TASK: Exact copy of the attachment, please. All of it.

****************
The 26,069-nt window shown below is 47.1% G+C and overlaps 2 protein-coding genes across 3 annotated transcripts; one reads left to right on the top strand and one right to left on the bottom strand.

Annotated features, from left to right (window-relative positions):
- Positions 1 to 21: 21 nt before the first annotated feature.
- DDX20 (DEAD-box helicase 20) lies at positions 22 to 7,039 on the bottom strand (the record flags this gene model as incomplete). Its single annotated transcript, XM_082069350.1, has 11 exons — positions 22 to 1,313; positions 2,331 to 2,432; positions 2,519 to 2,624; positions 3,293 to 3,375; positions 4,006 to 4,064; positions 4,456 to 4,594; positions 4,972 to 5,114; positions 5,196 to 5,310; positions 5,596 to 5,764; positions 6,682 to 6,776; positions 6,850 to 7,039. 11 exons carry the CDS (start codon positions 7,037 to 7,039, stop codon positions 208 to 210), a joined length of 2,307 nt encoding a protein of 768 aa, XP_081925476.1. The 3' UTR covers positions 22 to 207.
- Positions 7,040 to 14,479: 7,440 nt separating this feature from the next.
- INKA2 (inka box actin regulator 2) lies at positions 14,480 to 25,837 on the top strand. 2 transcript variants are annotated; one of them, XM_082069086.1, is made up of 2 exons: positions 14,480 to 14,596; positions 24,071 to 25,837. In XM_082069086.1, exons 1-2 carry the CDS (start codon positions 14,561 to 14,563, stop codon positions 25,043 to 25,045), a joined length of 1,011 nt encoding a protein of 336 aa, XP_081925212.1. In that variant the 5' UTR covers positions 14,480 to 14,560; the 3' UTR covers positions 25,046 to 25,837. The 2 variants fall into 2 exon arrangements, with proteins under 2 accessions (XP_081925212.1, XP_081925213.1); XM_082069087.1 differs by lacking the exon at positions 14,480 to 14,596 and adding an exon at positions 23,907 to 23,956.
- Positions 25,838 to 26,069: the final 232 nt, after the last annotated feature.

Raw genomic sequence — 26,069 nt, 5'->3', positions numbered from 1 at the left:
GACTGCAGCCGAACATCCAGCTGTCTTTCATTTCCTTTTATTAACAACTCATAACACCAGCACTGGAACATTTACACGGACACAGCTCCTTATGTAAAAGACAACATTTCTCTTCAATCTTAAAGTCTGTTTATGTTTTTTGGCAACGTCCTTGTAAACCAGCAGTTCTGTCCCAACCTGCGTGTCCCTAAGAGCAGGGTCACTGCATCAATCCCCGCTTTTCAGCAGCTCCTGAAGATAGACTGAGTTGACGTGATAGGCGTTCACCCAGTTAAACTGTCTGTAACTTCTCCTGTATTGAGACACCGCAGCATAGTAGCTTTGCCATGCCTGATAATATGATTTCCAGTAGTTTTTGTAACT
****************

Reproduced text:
The 26,069-nt window shown below is 47.1% G+C and overlaps 2 protein-coding genes across 3 annotated transcripts; one reads left to right on the top strand and one right to left on the bottom strand.

Annotated features, from left to right (window-relative positions):
- Positions 1 to 21: 21 nt before the first annotated feature.
- DDX20 (DEAD-box helicase 20) lies at positions 22 to 7,039 on the bottom strand (the record flags this gene model as incomplete). Its single annotated transcript, XM_082069350.1, has 11 exons — positions 22 to 1,313; positions 2,331 to 2,432; positions 2,519 to 2,624; positions 3,293 to 3,375; positions 4,006 to 4,064; positions 4,456 to 4,594; positions 4,972 to 5,114; positions 5,196 to 5,310; positions 5,596 to 5,764; positions 6,682 to 6,776; positions 6,850 to 7,039. 11 exons carry the CDS (start codon positions 7,037 to 7,039, stop codon positions 208 to 210), a joined length of 2,307 nt encoding a protein of 768 aa, XP_081925476.1. The 3' UTR covers positions 22 to 207.
- Positions 7,040 to 14,479: 7,440 nt separating this feature from the next.
- INKA2 (inka box actin regulator 2) lies at positions 14,480 to 25,837 on the top strand. 2 transcript variants are annotated; one of them, XM_082069086.1, is made up of 2 exons: positions 14,480 to 14,596; positions 24,071 to 25,837. In XM_082069086.1, exons 1-2 carry the CDS (start codon positions 14,561 to 14,563, stop codon positions 25,043 to 25,045), a joined length of 1,011 nt encoding a protein of 336 aa, XP_081925212.1. In that variant the 5' UTR covers positions 14,480 to 14,560; the 3' UTR covers positions 25,046 to 25,837. The 2 variants fall into 2 exon arrangements, with proteins under 2 accessions (XP_081925212.1, XP_081925213.1); XM_082069087.1 differs by lacking the exon at positions 14,480 to 14,596 and adding an exon at positions 23,907 to 23,956.
- Positions 25,838 to 26,069: the final 232 nt, after the last annotated feature.

Raw genomic sequence — 26,069 nt, 5'->3', positions numbered from 1 at the left:
GACTGCAGCCGAACATCCAGCTGTCTTTCATTTCCTTTTATTAACAACTCATAACACCAGCACTGGAACATTTACACGGACACAGCTCCTTATGTAAAAGACAACATTTCTCTTCAATCTTAAAGTCTGTTTATGTTTTTTGGCAACGTCCTTGTAAACCAGCAGTTCTGTCCCAACCTGCGTGTCCCTAAGAGCAGGGTCACTGCATCAATCCCCGCTTTTCAGCAGCTCCTGAAGATAGACTGAGTTGACGTGATAGGCGTTCACCCAGTTAAACTGTCTGTAACTTCTCCTGTATTGAGACACCGCAGCATAGTAGCTTTGCCATGCCTGATAATATGATTTCCAGTAGTTTTTGTAACT